P81201KIt is certainly not my favorite small tree. Actually, in most situations, I rather dislike it, which is why I sometimes accidentally spell it without the first ‘e’. It is a cop out; a micro tree that too often ends up where a larger and more respectable tree would be more appropriate. They are not shade trees. They are not not big enough for freeway landscapes or to be street trees on wide boulevards. They are not immune to diseases and insect infestations; and they commonly drop honeydew from aphid or scale infestation, and lose their bloom to powdery mildew. They are not ‘low-maintenance’, and really should be pruned more than they are, but will get you in trouble with the neighbors if you prune them as aggressively as they should be pruned.
They are popular because of their potential for remarkably flashy bloom, and because they do not get big enough to damage the sidewalks and curbs that they are so often planted next to. ‘Gardeners’ like them because they survive their neglect. That is no long list of attributes; but there is one more.
FALL COLOR! On a bad year, they merely turn bright yellow. This year, some are this exquisitely bright orange with a slight red blush. The various cultivars display various colors, so some are more colorful than others. They are also on different schedules, so the most colorful are not necessarily the most colorful every year. Those that colored early are already bare, but could be the most colorful next year if the weather turns cold early. A bunch in town that are also defoliating as fast as they color because of the recent rain, could be the most colorful next year if rain is delayed later than it was this year.P81201K+

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9 thoughts on “Crape Myrtle Finale

  1. They have magical color and are all sorts of shapes because people are nuts in their opinions of how to trim them. The thing is, all the opinionated people just say what NOT to do and never say HOW they should be pruned (just don’t do that thing where you get a fountain of blossoms in the spring). And then there’s the wild, multi trunked untrimmed mess that yields a few blossoms. I have never seen one quite the shape of the one you photographed. Interesting. I do like them, but occasionally wish they were better trimmed than they are…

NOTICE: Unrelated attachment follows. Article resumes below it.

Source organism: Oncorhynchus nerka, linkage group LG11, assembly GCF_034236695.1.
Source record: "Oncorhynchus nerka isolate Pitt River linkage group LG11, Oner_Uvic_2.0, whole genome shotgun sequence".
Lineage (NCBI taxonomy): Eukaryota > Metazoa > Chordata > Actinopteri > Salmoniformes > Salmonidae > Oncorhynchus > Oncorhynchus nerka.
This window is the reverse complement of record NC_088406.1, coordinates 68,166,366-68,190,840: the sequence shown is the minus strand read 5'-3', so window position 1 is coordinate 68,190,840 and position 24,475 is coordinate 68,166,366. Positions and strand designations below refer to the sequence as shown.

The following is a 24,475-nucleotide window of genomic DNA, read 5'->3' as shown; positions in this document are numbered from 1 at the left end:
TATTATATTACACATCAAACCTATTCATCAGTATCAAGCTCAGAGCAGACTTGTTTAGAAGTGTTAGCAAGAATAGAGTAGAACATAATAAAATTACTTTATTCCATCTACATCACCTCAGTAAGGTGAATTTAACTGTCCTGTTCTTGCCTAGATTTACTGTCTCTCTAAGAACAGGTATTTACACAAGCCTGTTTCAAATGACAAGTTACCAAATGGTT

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    1. The shape also depends on the cultivar. I find that the ‘Natchez White’ has a sloppy unkempt canopy when mature, but the best color in autumn. (Even though white is my favorite color, I do not think that it is a good color for crape myrtle.) The one in the picture is the common bright pink that might be ‘Tuscarora’. It usually has great color in autumn, but not always. It has good form, but needs to be pruned for clearance in trafficked areas. Pollarding works very well for crape myrtles, but is not an acceptable technique among horticultural professionals with something to prove. We all want to go along with the crowd.

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      1. To make matters worse, those who try to pollard crape myrtles or anything else that should get pollarded, is that they do not do it properly. Instead of being an overgrown thicket, pollarded trees are merely disfigured and torn . . . .and just plain icky!

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    1. Yes, I have heard about that and that some consider it to be too common like it is here. I know it is a very useful tree, and has plenty of attributes. What I dislike about it is that it is the default for ‘gardeners’ who do not care about their work.

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